We’re used to hearing developers tout their incredible AI routines – intricate systems designed to mimic the flow of a crowd or the reactions of a disgruntled guard. But there’s no Eagle Vision in Dovetail Games Fishing. By its nature, the angling simulator’s best simulation work is obscured from view – swimming just beneath the surface of its lakes.
“We have an AI system that lives under the water,” explains designer Luke Herbert. “It wants to be 21 degrees, it wants to be fed. No other fishing games do that – they all have a little computer that goes, ‘Oh, there’s fish here’, and all of a sudden a fish comes out of nowhere and takes your bait.”
After nine months in Early Access, Dovetail’s game is starting to resemble real angling. Experts will recognise its UK beauty spots; newcomers might soon be able to pick up enough real technique that they could happily step into a pair of chest waders.
And just as Dovetail Games Fishing is coming along, so too is Unreal Engine 4.
“Before, we had a very ugly looking water system which was like the ground really – you couldn’t see through it,” recalls Herbert. “Whereas now Unreal have updated their engine because we requested for them to change the whole way they do water. We can see through it, and also draw stuff on top of it – like moss and grass coming through.”
The practical upshot is that players can watch the water for signs of that secret simulation at work.
“We guide the player to do this sort of thing – have a look and see if there’s any fish nearby, so you know, ‘I want to be casting my rod there’,” says Herbert. “You look around the lake and you see where the fish are jumping out, where they’re feeding. All real life signs that you look for if you go to a lake.”
Dovetail’s latest lake is St John’s – a real Oxfordshire venue, and the first the developers have signed an agreement to recreate. The team took thousands of reference photos in March, but were told that ideal conditions were in late summer. So the broadly identical body of water now in-game is fringed by long grass, and the light trickling through the greenery is yellow and inviting. Dovetail Games Fishing might be a sim, but it aims to simulate the best day’s fishing you could hope to have.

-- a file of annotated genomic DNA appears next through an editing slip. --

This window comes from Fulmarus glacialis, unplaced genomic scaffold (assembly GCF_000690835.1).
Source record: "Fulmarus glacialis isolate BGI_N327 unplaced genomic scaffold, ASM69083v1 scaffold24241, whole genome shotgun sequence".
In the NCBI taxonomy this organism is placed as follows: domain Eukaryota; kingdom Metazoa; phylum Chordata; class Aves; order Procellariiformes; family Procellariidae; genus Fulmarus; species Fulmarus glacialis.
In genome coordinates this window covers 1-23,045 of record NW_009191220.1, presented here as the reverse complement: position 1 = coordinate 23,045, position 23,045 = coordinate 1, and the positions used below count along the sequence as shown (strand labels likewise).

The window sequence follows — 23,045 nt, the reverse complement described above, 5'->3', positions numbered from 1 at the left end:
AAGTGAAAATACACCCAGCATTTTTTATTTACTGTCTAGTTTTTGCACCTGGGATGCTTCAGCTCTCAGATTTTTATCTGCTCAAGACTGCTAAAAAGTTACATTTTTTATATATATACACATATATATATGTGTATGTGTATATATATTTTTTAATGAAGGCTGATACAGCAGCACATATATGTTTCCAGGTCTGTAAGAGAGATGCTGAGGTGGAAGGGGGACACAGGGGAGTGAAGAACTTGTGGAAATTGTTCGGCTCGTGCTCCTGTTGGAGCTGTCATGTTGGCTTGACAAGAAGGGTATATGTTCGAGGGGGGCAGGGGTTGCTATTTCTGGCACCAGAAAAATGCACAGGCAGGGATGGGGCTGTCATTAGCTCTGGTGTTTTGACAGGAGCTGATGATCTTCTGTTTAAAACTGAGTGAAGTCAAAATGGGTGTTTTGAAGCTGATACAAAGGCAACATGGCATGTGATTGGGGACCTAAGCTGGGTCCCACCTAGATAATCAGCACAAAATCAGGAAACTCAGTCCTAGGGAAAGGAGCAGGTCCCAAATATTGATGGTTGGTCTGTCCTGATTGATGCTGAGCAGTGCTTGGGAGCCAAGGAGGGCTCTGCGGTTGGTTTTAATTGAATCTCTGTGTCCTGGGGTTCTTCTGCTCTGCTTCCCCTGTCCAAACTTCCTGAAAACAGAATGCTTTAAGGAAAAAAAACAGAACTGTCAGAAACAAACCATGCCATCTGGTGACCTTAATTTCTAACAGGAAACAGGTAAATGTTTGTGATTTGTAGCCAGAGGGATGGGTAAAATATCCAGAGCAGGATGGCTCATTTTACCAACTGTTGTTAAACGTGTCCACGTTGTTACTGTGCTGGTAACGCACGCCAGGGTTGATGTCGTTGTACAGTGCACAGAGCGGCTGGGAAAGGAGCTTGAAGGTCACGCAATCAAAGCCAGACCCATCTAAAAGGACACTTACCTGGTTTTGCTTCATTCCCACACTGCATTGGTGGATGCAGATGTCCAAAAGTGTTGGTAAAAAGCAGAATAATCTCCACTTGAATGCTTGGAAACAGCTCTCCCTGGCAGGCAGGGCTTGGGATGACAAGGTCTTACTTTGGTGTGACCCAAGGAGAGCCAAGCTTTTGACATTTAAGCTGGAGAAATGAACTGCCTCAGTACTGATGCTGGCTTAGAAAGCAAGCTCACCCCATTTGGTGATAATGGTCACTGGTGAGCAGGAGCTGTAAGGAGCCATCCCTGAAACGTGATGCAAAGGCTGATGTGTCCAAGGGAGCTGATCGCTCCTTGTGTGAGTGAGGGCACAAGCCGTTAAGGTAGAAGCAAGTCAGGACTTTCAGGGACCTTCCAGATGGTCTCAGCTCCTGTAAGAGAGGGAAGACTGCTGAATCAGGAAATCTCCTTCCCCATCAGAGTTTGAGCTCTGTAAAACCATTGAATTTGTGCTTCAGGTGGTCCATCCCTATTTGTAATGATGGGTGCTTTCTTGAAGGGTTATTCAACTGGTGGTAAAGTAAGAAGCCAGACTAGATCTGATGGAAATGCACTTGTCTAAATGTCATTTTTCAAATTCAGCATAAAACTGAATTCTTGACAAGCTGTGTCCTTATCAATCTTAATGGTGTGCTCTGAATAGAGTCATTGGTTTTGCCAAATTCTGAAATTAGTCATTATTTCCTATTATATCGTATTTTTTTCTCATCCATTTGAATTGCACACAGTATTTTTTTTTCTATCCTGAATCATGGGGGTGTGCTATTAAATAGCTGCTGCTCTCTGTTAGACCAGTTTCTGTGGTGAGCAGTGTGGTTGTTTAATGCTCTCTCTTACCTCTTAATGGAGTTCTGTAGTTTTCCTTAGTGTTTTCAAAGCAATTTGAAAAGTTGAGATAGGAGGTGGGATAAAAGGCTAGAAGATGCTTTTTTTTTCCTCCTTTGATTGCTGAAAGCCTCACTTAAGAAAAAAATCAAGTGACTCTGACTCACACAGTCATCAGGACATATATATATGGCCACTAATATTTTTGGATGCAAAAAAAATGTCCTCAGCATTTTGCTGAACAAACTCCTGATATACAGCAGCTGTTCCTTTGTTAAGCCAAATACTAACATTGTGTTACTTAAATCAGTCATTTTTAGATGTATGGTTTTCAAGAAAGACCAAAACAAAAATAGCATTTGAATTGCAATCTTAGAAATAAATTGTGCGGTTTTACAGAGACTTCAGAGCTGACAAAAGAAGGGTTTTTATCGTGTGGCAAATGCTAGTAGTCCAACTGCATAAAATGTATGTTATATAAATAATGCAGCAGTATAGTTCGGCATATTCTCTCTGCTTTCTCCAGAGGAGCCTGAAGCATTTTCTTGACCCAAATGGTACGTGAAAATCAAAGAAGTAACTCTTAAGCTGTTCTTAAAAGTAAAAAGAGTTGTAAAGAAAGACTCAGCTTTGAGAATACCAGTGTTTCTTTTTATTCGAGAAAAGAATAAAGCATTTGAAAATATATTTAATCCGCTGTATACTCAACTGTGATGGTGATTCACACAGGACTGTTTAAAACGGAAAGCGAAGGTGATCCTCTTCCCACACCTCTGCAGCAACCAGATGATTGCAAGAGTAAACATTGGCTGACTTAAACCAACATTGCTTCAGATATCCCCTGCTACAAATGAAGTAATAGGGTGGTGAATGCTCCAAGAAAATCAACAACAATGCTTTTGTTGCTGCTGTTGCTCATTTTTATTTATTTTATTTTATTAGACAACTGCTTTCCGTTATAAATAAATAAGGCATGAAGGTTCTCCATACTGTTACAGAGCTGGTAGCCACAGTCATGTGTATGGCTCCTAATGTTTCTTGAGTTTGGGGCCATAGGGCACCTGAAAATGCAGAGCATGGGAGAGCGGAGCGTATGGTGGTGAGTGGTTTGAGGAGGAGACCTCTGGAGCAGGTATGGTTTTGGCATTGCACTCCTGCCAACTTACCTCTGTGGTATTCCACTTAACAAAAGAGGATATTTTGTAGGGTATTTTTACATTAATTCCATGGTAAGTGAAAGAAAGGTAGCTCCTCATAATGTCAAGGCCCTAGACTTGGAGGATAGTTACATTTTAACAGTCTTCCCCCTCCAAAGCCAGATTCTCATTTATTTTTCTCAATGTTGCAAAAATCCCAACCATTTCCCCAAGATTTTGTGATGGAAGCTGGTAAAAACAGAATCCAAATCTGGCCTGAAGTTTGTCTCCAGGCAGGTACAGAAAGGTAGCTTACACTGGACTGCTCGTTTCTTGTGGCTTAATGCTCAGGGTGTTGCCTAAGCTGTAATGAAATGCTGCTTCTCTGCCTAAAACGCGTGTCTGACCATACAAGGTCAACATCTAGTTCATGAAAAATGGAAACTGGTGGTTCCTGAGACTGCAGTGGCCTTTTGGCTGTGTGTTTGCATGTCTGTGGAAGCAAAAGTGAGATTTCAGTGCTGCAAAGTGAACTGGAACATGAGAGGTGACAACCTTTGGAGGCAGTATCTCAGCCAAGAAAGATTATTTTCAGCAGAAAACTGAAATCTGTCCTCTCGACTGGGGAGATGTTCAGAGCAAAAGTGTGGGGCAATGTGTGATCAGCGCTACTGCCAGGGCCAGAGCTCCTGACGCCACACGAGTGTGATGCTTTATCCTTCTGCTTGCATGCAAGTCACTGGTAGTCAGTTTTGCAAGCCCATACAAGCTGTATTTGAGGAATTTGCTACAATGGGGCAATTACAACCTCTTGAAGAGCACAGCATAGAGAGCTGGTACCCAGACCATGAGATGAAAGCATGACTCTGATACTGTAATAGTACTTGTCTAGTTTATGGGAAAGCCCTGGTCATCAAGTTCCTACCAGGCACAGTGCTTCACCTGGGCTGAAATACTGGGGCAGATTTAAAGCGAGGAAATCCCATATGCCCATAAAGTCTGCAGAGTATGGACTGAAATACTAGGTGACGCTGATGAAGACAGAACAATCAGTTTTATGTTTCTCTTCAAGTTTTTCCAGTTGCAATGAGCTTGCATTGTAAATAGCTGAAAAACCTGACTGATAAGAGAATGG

“We’ve been up there a few times,” says brand manager Darren Nokes. “The thing with St John’s in real life is that it’s 18 acres. It’s huge, expansive. And the way UE4’s been developing means we can do bigger venues.”
“There’s a much bigger body of water to be casting out in,” adds Herbert. “You’re thinking, ‘Are there going to be any fish, or will they be out there in the distance?’. So in multiplayer you can talk to people and say, ‘Can you see any fish on the other side?’.”
Multiplayer is new – rolled out in the recent sixth phase of Dovetail’s Early Access plan. The goal is get up to ten anglers strolling and casting around the same lake – currently, the mode supports five.
“It’s working with a chat system and you can see what fish your friends have caught,” expands Herbert. “So you can go, ‘I’ve caught a fish, come over and see what it looks like’. We’re having that whole social side to it.”
For now, fishing with friends is free from rules and restrictions. It’s the perfect environment in which to sit and wait for a whopper, rather than worry about your point total. Once Dovetail are done tweaking, however, they’ll add a competitive structure too.
“Now that multiplayer’s in, we’re getting more questions about tournaments,” notes Herbert. “So it seems like that’s the natural trend. And a lot of the feedback is around that sort of thing of, ‘I want to be able to just to go fishing, but I also want that competitive side as well. I don’t want to have to do one and not the other’.”
Whether competitive or meditative, multiplayer is turning out to be the perfect tutorial. Dovetail are working on an in-game Academy that will cover basics like netting and baiting – but players are already mentoring those struggling to catch anything, sharing real life techniques and tactics.
The hope is that Dovetail Games Fishing, with its authenticity and accessibility, might turn the odd Steam sale convert into a Total Carp subscriber.
“We’ve always been very clear that we’re not competing against real life angling,” says Nokes. “I go out fishing in real life, and I’ll always want to go fishing in real life. FIFA doesn’t try and stop people playing real life football.
“What we would love would be someone like yourself maybe going, ‘You know what, I think I’ve learnt a lot through this game. I’d like to go to my local lake and give it a go’.”
In this sponsored series, we’re looking at how game developers are taking advantage of Unreal Engine 4 to create a new generation of PC games. With thanks to Epic Games and Dovetail Games.